Posted by cjrothma March 09, 2009 20:31PM
Gov. Jon Corzine’s campaign pledge to get more housing built for the working class entered a new phase today, with the state agency overseeing his ambitious plan defending it against two dozen legal challenges.
More than 30 years after the opening shots were fired in the state’s housing wars, towns allege new state housing rules will bankrupt them. And, they say, they are unearthing ugly secrets about the accuracy of state housing formulas.
Patti Sapone/The Star-LedgerJoseph V. Doria, Jr. Commissioner of the Department of Community Affairs, speaks during a Senate Budget and Appropriations meeting in Trenton in April 2008.
The New Jersey League of Municipalities has accused state officials of withholding vital documents — including a study that appears to poke holes in the state’s analysis of how much vacant land remains in New Jersey. Builders and housing advocates, meanwhile, argue the new rules will allow suburbs to again shirk their responsibilities to the poor.
In a 130-page response to the challenges, filed today, the state Council on Affordable Housing painted itself as caught in the middle of warring parties, arguing it had been reasonable in drafting its sweeping new rules.
“At their essence … appellants’ complaints are that the obligations imposed on the municipalities are either too high or too low,” the state wrote.
In a sometimes arcane defense, the state downplayed the importance of the vacant-land spat, arguing any errors could be corrected and accusing towns of exaggerating its importance to the calculations.
“Gov. Corzine has a sincere commitment to providing housing for all the people of this state,” Joe Doria, who is heading up the state housing effort as commissioner of the Department of Community Affairs, said in an interview last week. “My purpose is to build as many affordable housing units as possible even in tough economic times.”
At issue are new regulations the state drafted in 2004, an attempt to move away from a 20-year-old method of getting housing built. It attempted to replace town-by-town quotas with a “growth share” system, which requires towns to build one affordable unit whenever it builds a certain amount of market-rate housing or commercial development.
The Supreme Court rejected the formula in 2007, and COAH went back to the drawing board. New regulations approved in July made it tougher on towns, requiring them to build one affordable unit for every four units of market-rate housing or 16 jobs created through commercial construction.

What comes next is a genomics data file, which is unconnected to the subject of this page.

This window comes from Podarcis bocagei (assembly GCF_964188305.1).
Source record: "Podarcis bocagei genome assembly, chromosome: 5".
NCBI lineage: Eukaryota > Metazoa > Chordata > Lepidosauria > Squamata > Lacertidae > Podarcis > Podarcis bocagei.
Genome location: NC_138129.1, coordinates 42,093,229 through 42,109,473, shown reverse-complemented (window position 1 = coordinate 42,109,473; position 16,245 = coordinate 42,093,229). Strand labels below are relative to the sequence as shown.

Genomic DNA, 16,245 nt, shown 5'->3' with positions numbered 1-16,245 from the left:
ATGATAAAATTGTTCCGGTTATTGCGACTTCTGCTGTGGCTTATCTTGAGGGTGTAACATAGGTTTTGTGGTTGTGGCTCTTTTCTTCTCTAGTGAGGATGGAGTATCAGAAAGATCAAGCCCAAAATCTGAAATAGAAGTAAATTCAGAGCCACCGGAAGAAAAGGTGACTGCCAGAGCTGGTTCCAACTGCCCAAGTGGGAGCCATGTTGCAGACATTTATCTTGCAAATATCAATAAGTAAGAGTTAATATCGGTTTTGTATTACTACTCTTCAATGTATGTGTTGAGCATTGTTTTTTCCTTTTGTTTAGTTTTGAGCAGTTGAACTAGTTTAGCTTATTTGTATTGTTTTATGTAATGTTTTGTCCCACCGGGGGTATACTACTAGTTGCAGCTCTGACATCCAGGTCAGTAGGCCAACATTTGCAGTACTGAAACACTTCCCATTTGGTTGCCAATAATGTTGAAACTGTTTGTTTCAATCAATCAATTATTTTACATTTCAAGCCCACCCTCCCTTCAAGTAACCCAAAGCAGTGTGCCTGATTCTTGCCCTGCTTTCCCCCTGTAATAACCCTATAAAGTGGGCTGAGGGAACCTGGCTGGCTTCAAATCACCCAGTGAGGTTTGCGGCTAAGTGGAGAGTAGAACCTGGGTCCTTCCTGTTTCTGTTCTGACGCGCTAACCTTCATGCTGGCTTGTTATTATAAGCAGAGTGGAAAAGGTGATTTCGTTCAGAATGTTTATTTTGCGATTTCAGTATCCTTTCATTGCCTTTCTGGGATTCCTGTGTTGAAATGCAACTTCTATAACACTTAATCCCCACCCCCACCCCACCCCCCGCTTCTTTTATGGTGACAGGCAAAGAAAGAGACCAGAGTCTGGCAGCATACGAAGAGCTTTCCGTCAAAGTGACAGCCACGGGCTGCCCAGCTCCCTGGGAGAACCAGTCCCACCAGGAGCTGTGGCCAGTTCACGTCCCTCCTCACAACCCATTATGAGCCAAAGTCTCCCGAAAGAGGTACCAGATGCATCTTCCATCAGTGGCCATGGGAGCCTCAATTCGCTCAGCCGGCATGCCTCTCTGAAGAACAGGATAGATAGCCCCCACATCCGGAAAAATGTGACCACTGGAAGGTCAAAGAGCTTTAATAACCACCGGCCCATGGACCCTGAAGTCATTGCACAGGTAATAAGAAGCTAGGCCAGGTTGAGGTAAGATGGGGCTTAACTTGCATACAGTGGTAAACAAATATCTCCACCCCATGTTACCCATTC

About half the towns in the state argue they will be required to
build far too much affordable housing and they vehemently oppose how COAH plans to implement its approach.
“Anyone who stands up and says the affordable housing numbers are wrong is called a racist,” said Nick Corcodilos, a former mayor of Clinton Township in Hunterdon County, which banded together with 19 other towns in one of the legal challenges. “This has nothing to do with racism or wanting to keep people out. It’s about whether the infrastructure can support these units.”
To enforce its growth-share approach and satisfy the Supreme Court, COAH instituted a kind of backup system. It estimated 115,666 new affordable units are needed by 2018 to satisfy demand; using a statewide analysis of vacant land, historical building permit data and predicted job growth, it then estimated future growth for each town and assigned a share of the affordable units.
Although towns would not technically have to build any units unless they actually grow, officials must file a report with COAH detailing how they will meet the presumed obligation and change their zoning to ensure it could happen.
“It’s a self-fulfilling prophecy,” said Michael Cerra of the League of Municipalities. “You zone for it, and it will come.”
The state argued in its papers that requiring towns to plan for the growth is proof the new rules will not allow them to exclude the poor.
That was a response to groups like the New Jersey Builders Association, which argued allowing towns not to grow was a direct contradiction of more than 30 years of Supreme Court rulings that say every town has an obligation to accept a fair share of housing for the poor.
In its own filing, the nonprofit Fair Share Housing Center in South Jersey argued towns have never resisted affordable housing more vehemently.
“Municipal desire to exclude has increased,” said Kevin Walsh of Fair Share. “Municipal desire to discourage schoolchildren from moving in is at an all-time high.”
Things got ugly in the case last month, when the league lashed out at COAH, accusing it of withholding a report that appeared to show deep flaws in the way the state calculates vacant land. Stuart Koenig, a longtime league lawyer representing 20 towns, said analysis by four counties showed highway interchanges, the green in front of the Warren County Courthouse, warehouses, corporate and college campuses, prisons and cemeteries were listed as vacant.
Doria, the community affairs commissioner who served as COAH’s chairman, denied there was any intent to hide the report and said the state will correct any errors towns points out.
Koenig argued the deck is so stacked against towns that it would be nearly impossible to get a vacant-land adjustment from COAH. He said towns trying to meet the numbers will have to zone inappropriately for high-rises or other high-density development.
“Municipalities are being compelled to provide unreasonable affordable housing numbers on flawed methodology,” he said.